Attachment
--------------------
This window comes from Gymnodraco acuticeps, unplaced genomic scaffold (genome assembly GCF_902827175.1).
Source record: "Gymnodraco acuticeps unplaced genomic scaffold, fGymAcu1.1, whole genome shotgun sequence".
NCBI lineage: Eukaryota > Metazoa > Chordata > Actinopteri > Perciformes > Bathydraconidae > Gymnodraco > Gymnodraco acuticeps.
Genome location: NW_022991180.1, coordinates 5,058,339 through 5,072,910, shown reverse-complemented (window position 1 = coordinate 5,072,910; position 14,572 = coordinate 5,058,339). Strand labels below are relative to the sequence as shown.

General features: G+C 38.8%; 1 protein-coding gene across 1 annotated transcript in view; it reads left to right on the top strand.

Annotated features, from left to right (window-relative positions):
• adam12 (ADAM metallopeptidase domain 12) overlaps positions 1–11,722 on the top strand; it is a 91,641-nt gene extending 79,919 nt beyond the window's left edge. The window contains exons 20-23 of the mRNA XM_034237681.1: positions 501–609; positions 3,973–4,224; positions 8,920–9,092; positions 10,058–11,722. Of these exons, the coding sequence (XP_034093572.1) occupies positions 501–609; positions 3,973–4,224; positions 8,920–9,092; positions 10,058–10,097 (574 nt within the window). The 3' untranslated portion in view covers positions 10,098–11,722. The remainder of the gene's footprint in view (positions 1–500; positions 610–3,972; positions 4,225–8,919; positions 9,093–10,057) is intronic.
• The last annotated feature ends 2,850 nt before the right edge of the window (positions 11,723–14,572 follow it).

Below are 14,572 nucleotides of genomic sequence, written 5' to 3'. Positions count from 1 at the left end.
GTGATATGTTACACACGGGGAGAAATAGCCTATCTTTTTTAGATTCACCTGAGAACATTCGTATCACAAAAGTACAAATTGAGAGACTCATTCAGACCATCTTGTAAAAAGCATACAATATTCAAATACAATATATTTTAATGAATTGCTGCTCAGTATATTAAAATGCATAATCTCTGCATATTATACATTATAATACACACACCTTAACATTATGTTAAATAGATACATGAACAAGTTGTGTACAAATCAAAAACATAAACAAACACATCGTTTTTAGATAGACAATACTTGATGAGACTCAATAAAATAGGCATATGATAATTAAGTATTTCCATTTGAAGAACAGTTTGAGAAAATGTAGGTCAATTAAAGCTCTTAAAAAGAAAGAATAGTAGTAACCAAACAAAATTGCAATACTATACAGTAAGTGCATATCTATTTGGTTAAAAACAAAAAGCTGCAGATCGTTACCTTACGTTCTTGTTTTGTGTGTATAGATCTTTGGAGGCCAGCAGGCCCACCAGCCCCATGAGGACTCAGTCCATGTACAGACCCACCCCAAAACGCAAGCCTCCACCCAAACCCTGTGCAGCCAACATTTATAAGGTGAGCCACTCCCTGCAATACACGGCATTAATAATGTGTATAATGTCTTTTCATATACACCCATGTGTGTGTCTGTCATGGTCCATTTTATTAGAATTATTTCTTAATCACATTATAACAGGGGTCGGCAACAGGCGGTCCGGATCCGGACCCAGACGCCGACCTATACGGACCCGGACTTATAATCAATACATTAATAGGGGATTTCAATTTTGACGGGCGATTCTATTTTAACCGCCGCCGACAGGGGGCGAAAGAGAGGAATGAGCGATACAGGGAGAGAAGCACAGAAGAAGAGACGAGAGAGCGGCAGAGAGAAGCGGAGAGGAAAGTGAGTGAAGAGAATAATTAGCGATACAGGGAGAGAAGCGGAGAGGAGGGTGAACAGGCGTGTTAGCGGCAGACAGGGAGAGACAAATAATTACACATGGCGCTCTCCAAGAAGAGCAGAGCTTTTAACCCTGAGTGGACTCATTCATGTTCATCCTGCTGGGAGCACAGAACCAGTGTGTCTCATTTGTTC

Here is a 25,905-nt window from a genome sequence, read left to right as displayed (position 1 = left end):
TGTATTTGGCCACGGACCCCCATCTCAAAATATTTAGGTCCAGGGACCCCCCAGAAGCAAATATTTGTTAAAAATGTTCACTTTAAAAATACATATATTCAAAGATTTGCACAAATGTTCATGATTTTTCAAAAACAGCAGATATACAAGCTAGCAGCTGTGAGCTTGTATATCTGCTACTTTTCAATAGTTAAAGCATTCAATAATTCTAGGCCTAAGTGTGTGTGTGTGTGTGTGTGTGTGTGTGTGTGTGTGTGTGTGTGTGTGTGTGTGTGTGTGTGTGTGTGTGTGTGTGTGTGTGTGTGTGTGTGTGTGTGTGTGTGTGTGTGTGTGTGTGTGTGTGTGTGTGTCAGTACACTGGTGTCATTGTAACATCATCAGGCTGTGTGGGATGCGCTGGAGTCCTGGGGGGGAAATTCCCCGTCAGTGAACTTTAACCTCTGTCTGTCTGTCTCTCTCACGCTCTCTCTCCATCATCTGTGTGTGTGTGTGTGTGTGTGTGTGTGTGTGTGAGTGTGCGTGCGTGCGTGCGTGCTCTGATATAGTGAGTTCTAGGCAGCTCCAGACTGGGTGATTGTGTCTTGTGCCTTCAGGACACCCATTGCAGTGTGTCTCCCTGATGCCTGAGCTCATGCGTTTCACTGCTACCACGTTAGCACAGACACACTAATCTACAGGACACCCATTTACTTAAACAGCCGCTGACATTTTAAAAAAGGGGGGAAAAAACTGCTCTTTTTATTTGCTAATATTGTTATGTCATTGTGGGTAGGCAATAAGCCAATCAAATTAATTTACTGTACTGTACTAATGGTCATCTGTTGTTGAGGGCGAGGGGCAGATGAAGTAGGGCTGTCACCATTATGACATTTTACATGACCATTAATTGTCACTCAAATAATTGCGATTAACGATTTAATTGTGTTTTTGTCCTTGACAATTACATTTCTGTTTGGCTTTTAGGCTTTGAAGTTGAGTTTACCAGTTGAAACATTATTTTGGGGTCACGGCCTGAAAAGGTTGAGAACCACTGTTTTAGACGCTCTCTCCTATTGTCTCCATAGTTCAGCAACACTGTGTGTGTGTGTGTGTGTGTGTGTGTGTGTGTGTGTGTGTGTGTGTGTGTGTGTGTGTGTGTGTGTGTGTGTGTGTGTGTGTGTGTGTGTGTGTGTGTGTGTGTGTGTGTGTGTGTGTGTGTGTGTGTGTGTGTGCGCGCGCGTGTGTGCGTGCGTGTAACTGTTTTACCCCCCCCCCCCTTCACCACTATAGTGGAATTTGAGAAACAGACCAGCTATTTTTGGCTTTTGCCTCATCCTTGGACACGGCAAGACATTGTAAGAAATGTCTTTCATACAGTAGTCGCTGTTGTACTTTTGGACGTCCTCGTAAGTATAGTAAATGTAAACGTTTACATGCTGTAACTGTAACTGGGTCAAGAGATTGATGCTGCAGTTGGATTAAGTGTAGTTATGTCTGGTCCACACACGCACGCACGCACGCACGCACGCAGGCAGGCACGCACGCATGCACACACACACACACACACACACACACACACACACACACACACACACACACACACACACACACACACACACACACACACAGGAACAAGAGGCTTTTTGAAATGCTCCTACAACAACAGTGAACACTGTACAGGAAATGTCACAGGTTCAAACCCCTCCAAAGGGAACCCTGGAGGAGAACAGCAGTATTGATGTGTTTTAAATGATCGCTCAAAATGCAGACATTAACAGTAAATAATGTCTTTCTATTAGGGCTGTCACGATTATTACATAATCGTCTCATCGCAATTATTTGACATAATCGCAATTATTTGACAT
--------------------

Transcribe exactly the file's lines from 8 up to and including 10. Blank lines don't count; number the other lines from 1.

• The last annotated feature ends 2,850 nt before the right edge of the window (positions 11,723–14,572 follow it).

Below are 14,572 nucleotides of genomic sequence, written 5' to 3'. Positions count from 1 at the left end.
GTGATATGTTACACACGGGGAGAAATAGCCTATCTTTTTTAGATTCACCTGAGAACATTCGTATCACAAAAGTACAAATTGAGAGACTCATTCAGACCATCTTGTAAAAAGCATACAATATTCAAATACAATATATTTTAATGAATTGCTGCTCAGTATATTAAAATGCATAATCTCTGCATATTATACATTATAATACACACACCTTAACATTATGTTAAATAGATACATGAACAAGTTGTGTACAAATCAAAAACATAAACAAACACATCGTTTTTAGATAGACAATACTTGATGAGACTCAATAAAATAGGCATATGATAATTAAGTATTTCCATTTGAAGAACAGTTTGAGAAAATGTAGGTCAATTAAAGCTCTTAAAAAGAAAGAATAGTAGTAACCAAACAAAATTGCAATACTATACAGTAAGTGCATATCTATTTGGTTAAAAACAAAAAGCTGCAGATCGTTACCTTACGTTCTTGTTTTGTGTGTATAGATCTTTGGAGGCCAGCAGGCCCACCAGCCCCATGAGGACTCAGTCCATGTACAGACCCACCCCAAAACGCAAGCCTCCACCCAAACCCTGTGCAGCCAACATTTATAAGGTGAGCCACTCCCTGCAATACACGGCATTAATAATGTGTATAATGTCTTTTCATATACACCCATGTGTGTGTCTGTCATGGTCCATTTTATTAGAATTATTTCTTAATCACATTATAACAGGGGTCGGCAACAGGCGGTCCGGATCCGGACCCAGACGCCGACCTATACGGACCCGGACTTATAATCAATACATTAATAGGGGATTTCAATTTTGACGGGCGATTCTATTTTAACCGCCGCCGACAGGGGGCGAAAGAGAGGAATGAGCGATACAGGGAGAGAAGCACAGAAGAAGAGACGAGAGAGCGGCAGAGAGAAGCGGAGAGGAAAGTGAGTGAAGAGAATAATTAGCGATACAGGGAGAGAAGCGGAGAGGAGGGTGAACAGGCGTGTTAGCGGCAGACAGGGAGAGACAAATAATTACACATGGCGCTCTCCAAGAAGAGCAGAGCTTTTAACCCTGAGTGGACTCATTCATGTTCATCCTGCTGGGAGCACAGAACCAGTGTGTCTCATTTGTTC